In This Chapter

Working within your means

Meeting conditions

The median is the message

Getting into the mode

Statisticians deal with groups of numbers. They often find it helpful to use a single number to summarize a group of numbers. Where would a single summary number come from?

The best bet is to find a number that's somewhere in the middle, and use that number to stand for the whole group. If you look at a group of numbers and try to find one that's somewhere in the middle, you're dealing with that group's *central tendency*. Like good ice cream, central tendency comes in several flavors.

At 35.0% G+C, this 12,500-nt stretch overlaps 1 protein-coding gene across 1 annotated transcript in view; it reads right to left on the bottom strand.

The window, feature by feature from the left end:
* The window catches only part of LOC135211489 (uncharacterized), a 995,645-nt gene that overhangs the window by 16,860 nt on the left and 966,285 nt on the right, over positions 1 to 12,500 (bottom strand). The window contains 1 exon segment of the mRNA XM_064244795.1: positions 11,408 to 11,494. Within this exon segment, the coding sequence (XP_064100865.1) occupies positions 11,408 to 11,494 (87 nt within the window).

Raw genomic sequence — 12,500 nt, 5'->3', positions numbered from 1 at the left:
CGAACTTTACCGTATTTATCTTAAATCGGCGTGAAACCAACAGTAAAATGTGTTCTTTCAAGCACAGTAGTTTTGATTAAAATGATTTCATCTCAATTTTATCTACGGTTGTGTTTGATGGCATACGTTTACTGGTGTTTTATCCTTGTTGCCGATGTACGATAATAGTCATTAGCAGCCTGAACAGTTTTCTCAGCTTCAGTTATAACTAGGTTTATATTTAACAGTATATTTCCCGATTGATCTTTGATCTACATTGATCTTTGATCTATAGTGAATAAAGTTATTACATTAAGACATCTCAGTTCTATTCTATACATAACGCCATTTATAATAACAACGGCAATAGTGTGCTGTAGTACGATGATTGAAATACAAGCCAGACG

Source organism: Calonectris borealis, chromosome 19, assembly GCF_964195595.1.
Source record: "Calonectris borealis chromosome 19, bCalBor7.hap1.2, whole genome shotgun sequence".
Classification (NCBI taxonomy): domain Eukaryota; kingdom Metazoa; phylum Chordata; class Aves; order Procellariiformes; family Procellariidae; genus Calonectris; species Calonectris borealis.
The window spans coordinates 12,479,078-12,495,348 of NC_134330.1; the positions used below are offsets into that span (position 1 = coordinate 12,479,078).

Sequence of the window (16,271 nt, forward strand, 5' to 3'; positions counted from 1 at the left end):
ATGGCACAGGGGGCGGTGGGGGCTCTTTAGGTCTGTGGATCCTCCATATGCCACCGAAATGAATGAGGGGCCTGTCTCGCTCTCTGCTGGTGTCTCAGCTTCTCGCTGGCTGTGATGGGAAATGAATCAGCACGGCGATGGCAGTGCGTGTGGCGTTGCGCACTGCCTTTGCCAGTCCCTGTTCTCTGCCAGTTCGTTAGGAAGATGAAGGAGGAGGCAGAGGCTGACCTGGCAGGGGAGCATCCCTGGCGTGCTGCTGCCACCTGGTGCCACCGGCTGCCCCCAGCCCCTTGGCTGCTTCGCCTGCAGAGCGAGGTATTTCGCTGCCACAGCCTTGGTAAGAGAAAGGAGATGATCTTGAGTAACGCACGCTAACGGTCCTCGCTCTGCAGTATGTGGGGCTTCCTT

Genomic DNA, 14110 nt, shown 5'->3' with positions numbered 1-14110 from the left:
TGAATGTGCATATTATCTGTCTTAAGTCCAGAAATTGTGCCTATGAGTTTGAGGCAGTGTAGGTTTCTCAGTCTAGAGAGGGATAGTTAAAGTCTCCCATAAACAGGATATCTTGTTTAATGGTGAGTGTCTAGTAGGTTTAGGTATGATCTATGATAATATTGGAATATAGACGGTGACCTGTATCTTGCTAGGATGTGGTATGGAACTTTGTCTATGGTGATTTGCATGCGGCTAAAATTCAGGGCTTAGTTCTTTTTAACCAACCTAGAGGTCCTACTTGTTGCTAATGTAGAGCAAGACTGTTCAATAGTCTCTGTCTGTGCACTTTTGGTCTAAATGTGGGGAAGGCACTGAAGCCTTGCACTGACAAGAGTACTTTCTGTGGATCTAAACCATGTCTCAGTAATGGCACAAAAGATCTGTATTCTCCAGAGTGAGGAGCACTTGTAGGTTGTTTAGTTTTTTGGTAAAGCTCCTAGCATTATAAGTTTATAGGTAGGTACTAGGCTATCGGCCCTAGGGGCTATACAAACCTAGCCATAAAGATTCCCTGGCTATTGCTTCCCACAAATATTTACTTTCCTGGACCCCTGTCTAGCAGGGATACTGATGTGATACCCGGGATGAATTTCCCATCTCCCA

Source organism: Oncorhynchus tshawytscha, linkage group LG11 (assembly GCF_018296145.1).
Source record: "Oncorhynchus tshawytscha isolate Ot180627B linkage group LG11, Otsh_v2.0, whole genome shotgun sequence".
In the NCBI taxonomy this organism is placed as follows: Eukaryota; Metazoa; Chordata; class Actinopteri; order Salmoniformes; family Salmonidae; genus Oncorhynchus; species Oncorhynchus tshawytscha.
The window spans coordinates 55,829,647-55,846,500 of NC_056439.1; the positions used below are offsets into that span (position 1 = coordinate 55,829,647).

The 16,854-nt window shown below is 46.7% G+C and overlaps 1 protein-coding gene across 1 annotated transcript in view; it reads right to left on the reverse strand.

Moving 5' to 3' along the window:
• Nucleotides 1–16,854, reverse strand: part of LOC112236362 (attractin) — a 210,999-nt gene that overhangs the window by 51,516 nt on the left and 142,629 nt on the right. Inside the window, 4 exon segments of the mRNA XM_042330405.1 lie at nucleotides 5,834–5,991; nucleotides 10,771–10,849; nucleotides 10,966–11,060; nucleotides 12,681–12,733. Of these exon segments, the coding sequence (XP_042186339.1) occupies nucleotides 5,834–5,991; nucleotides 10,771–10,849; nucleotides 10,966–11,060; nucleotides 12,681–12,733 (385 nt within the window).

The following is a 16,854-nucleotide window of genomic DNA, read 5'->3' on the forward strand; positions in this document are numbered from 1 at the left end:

Just about everyone uses averages. The statistical term for an average is *mean*. Sometime in your life, you've undoubtedly calculated one. The mean is a quick way of characterizing your grades, your money, or perhaps your performance in some task or sport over time.

Another reason for calculating means concerns the kind of work that scientists do. Typically, a scientist applies some kind of procedure to a small sample of people or things and measures the results in some way. He or she uses the results from the sample to estimate the effects of the procedure on the population that produced the sample. As it happens, the mean of the sample is the best estimate of the population mean.

You probably don't need me to tell you how to calculate a mean, but I'm going to do it anyway. Then I'll show you the statistical formula. My goal ...

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